Raising twin daughters, my husband and I purposed to instill certain values, standards, morals, and principals in them. One of the main points that we focused on was “preferring another over ourselves.” Simply put, we taught them, “If each member of the family continually puts the other three members ahead of themselves, caring more about the other’s needs and desires than their own, and doing their best to meet the other’s needs, then each member will always have their needs met.” Logic 101.
This worked very well for us, however, we did have our times of disagreement, misunderstandings, and yes, even arguments. But overall we flowed together harmoniously most of the time. The positive equation looked something like this: we said a whole lot more “I love yous” than we had to say “I’m sorrys.” We flowed together in koinoina.
Our family was built on Christian values and koinonia was one of them. Koinonia is a Greek word meaning “the Christian fellowship or body of believers, an intimate spiritual communion, a participation and sharing in a common religious commitment and spiritual community, the koinonia of the disciples with each other and with their Lord”.
In Christian circles, we should expect to see koinonia, not only in our families but in our churches as well. The sad truth is, we usually don’t. It is rare to see a body of believers move together as one and share an intimate spiritual communion, in Christian homes and in our churches. It is uncommon to see that level of participation from the members that koinonia inhabits.
Koininea is important enough so that Paul wrote a whole chapter about it in 1 Corinthians 12, although he didn’t call it that. Think about your natural body with its many members, ie: ears, nose, hands, feet, etc. When you move your feet to walk, the rest of your body members walk with you. Your body moves as one person. Your ears, nose, hands, and all other members go with you. They all participate. What a hindrance it would be if your hands or any other member refused to go!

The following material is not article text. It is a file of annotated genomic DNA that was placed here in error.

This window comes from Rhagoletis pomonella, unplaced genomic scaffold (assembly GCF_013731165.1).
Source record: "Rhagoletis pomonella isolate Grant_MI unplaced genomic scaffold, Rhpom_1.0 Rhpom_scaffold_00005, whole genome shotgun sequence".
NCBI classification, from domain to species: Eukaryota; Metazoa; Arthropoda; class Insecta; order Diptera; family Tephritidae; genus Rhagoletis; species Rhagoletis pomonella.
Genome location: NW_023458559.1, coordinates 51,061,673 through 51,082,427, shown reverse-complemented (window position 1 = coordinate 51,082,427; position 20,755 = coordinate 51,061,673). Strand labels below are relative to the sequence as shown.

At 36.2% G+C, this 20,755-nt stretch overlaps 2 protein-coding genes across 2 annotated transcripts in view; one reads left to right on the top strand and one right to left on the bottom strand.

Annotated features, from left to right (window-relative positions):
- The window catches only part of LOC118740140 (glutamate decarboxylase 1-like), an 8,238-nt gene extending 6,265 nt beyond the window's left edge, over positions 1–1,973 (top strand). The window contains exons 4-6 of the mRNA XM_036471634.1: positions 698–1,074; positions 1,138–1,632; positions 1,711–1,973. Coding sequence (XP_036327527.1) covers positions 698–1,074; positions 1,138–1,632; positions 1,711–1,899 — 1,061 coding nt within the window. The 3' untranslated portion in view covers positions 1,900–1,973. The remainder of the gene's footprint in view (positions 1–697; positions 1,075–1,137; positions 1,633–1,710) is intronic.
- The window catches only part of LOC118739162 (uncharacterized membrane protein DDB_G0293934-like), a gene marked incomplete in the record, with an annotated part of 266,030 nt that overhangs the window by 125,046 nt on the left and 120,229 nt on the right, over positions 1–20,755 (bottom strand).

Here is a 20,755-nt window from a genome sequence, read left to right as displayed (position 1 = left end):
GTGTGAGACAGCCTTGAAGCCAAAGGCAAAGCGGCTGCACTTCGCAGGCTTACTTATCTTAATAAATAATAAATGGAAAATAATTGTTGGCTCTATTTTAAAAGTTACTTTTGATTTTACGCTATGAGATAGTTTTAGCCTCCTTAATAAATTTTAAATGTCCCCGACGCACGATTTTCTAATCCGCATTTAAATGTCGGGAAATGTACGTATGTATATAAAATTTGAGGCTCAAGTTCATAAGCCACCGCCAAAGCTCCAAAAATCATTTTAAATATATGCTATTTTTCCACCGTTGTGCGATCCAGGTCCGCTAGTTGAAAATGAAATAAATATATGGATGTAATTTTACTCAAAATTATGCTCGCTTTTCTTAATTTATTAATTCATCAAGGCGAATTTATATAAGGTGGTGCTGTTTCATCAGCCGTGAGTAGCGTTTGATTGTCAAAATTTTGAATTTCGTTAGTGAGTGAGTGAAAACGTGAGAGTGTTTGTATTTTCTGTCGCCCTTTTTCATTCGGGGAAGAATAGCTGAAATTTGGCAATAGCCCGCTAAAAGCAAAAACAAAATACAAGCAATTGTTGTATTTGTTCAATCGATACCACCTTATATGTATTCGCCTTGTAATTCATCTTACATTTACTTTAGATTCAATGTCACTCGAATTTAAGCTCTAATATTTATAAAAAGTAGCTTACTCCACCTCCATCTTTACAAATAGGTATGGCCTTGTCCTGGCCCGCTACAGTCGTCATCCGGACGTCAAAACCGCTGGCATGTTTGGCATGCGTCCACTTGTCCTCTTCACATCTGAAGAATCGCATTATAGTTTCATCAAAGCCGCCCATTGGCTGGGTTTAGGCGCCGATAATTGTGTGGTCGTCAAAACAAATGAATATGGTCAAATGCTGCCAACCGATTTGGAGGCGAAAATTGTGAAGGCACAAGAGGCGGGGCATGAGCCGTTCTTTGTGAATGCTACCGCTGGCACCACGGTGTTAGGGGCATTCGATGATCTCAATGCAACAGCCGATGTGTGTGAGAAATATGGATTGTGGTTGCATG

Yet this happens all the time in families and church bodies. Some members just don’t participate. Many are present, but not engaged. They do not get involved in, or participate in true koinonia. This is a hindrance to the body as a whole in going forward.
At the time of Moses, the Lord said that he would not allow anyone from the original group of Israelites to enter into the Promised Land, save Joshua and Caleb. Because they were of a different spirit. So what happened? The Lord waited patiently as the original group died off in the wilderness. It sounds harsh, I know. But when that process was complete he brought the next generation into the Promised Land, led by Joshua and Caleb.
Are you a member of a church body that has both those who want to move together as one in koinonea, and also those who are non-participatory? Joshua and Caleb were. Moses, Joshua, and Caleb all tried to warn the Israelites, but they would not listen. They murmured against them. They obstinately and stubbornly said, “we will go up to the hilltop and dwell there then.” Moses told them not to go because the Amalekites and Canaanites were there, and he said “they will kill you”. But the Israelites would not listen.
The Israelites were killed, just as Moses warned. Now, the next generation, led by Joshua and Caleb were free to move forward and inherit the promised land. The Israelites wanted to go, and Moses, Joshua, and Caleb let them go, knowing full well what was going to happen. But they, like our Father in heaven, did not force their members against their will. They warned them and then they gave them the freedom to make their own choice.
Brethren, if you are like Joshua and Caleb, then do as they did. Do as Paul did and “press on toward the mark for the prize of the high calling of God in Christ Jesus.” Like John the Baptist, “ make straight the way of the Lord.” Simply put, don’t let anything or anyone get in your way of moving forward in Christ.
Bearing this in mind, let us hear what Paul said in Romans 15. “We who are strong in faith should help those who are weak. We should help them with their weaknesses, and not please only ourselves. Let each of us please his neighbor for his good, to help him be stronger in faith. Even Christ did not live to please himself. And I pray that God will help you all agree with each other the way Christ Jesus wants. Then you will all be joined together, and you will give glory to God the Father of our Lord Jesus Christ. Christ accepted you, so you should accept each other. This will bring glory to God.”
I believe the key or the “answer” to all of this is: “Be loving and kind, willing to help the weaker ones grow. (Notice that the above scripture says, “let each of us please his neighbor for his good.”) This means to help them grow if they want to grow. But if they don’t, do not try to force them. Give them to God. Give it all to God. He knows exactly how to handle the whole situation.